chicks & ducks & geese better scurry

XoloitzcuintleBeyond art and tchotchkes, Senora Olmedo had a diverse interest in living animals, too, such as geese, ducks, and peacocks, which she collected and kept in the gardens of her museum. And who doesn’t love a pretty peacock? However what I found most fascinating was the handful of endangered Xoloitzcuintles, a 3,000-year old native breed of hairless dog considered sacred by the Aztecs. (They believed the dogs were needed by their masters’ souls to help them safely through the underworld.) Initially I thought I was looking at a group of sleek and sinuous statues – until they moved.
xoloitzcuintlepea hens

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the fabulous life of dolores olmedo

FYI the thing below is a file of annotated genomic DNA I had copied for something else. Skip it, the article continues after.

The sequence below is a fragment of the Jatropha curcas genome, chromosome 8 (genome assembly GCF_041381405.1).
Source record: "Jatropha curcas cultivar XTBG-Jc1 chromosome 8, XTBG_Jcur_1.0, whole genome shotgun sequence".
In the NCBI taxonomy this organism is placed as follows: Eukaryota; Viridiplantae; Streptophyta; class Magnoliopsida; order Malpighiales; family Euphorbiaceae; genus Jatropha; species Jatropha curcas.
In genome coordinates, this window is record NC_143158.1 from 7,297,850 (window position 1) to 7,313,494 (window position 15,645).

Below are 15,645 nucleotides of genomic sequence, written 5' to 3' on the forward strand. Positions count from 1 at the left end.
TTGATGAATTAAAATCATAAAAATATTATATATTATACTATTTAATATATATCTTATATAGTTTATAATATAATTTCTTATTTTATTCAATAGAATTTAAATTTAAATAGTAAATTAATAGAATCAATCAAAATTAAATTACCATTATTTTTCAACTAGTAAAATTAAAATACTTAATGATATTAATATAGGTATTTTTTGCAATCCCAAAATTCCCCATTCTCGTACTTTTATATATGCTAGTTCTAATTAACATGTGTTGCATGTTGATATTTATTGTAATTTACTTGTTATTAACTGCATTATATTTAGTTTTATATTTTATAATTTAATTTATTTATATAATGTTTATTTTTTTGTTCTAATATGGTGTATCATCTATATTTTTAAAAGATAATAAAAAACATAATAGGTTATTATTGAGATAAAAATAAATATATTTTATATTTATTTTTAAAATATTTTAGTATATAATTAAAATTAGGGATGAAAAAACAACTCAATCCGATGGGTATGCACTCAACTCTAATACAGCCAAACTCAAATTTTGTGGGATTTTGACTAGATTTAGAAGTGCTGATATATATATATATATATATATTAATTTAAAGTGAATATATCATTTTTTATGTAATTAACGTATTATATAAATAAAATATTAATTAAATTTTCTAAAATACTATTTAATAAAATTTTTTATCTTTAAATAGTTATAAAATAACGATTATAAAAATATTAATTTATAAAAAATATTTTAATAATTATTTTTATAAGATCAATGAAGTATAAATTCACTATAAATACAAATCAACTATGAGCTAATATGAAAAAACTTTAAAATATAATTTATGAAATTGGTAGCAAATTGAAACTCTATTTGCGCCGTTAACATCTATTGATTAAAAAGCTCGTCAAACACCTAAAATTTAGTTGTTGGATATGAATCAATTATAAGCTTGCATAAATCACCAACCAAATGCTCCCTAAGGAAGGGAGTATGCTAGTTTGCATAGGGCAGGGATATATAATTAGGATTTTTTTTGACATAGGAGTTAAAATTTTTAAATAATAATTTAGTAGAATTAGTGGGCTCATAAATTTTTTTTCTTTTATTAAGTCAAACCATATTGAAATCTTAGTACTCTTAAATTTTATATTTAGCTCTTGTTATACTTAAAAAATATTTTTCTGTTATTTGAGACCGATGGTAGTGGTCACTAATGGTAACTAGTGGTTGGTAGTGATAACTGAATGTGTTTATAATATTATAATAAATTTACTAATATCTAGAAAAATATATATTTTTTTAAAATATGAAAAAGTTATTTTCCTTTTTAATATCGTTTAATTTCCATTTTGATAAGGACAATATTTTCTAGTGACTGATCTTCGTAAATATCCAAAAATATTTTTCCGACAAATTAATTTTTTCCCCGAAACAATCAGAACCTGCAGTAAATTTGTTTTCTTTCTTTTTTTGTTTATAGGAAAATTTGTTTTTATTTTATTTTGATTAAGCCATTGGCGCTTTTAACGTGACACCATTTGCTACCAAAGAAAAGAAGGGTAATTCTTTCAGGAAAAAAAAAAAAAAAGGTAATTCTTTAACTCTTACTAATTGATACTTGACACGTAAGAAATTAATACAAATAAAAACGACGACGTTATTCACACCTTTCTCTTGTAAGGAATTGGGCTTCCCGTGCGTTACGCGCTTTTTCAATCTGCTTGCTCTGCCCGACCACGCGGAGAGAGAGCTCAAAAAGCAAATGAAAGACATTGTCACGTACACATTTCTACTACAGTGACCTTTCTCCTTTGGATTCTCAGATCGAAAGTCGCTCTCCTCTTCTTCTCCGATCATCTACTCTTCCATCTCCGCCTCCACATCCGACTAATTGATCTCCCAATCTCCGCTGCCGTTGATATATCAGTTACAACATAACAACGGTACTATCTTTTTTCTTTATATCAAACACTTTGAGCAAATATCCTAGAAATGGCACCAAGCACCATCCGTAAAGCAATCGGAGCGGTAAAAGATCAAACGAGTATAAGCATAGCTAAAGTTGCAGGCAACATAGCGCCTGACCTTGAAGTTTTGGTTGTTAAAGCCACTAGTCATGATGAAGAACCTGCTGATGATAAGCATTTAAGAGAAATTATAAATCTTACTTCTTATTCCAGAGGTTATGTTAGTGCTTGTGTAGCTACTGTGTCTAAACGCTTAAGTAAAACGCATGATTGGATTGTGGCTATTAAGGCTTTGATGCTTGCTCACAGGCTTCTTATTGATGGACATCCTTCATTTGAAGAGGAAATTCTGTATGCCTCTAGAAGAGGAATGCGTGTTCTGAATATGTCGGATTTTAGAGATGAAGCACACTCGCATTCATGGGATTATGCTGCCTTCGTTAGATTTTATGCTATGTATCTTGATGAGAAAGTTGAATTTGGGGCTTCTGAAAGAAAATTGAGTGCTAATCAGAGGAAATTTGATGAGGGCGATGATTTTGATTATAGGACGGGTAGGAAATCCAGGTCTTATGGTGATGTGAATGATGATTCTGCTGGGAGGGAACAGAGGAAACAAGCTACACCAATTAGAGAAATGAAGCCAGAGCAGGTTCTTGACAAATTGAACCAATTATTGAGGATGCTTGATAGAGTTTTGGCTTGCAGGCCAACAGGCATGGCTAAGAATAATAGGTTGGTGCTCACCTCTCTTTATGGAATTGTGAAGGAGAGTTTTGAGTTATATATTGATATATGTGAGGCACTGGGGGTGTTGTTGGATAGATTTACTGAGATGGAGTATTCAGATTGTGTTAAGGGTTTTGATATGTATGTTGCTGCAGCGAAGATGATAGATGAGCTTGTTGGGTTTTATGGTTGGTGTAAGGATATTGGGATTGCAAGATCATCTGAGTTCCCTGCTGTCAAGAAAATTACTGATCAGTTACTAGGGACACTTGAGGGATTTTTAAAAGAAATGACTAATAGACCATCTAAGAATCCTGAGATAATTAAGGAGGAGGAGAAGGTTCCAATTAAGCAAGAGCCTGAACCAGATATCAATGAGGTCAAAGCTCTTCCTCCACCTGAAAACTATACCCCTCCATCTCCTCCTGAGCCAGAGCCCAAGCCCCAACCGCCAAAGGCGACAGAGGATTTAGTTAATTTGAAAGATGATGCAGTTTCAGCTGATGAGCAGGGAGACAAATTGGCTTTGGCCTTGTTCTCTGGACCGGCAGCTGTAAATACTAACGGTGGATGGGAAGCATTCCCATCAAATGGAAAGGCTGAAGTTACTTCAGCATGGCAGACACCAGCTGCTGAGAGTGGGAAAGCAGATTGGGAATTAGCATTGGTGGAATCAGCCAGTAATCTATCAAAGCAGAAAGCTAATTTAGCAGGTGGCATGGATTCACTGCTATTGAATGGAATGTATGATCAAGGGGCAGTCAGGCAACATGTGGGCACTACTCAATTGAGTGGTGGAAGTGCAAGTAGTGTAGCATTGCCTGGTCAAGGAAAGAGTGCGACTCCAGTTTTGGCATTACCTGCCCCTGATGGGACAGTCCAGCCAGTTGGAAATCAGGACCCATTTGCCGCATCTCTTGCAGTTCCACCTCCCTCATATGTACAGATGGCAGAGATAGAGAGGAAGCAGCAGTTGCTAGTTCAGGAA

Dolores-OlmedoDolores Olmedo had quite the colorful life. As a young girl from a working class background she caused a scandal when her family discovered that she had posed nude for the painter Diego Rivera. Forbidden to see the artist anymore, it wasn’t until many years later that their paths crossed again, by which time Olmedo had become one of the richest women in Mexico – both a successful businesswoman, philanthropist, and patron of the arts. Rivera was broke, close to dying, and concerned about his legacy. At his urging she went on a buying spree, amassing a major collection of the painter’s canvases in addition to works by Frida Kahlo, Diego’s wife, with whom Olmedo had a tempestuous friendship fraught with jealousy over Rivera’s affections. After Kahlo and Rivera’s deaths she bought a 16th century hacienda in southern Mexico City, which she later converted into a museum and shrine to her life of passionate collecting. Not only does the five-building complex hold her entire store of pre-Hispanic, colonial, folk, modern and contemporary art, but also the largest holdings of Kahlo and Rivera anywhere – and her private chambers, filled with extravagant displays of ivory and porcelain, showcase photos of Olmedo with virtually every famous person in the world.

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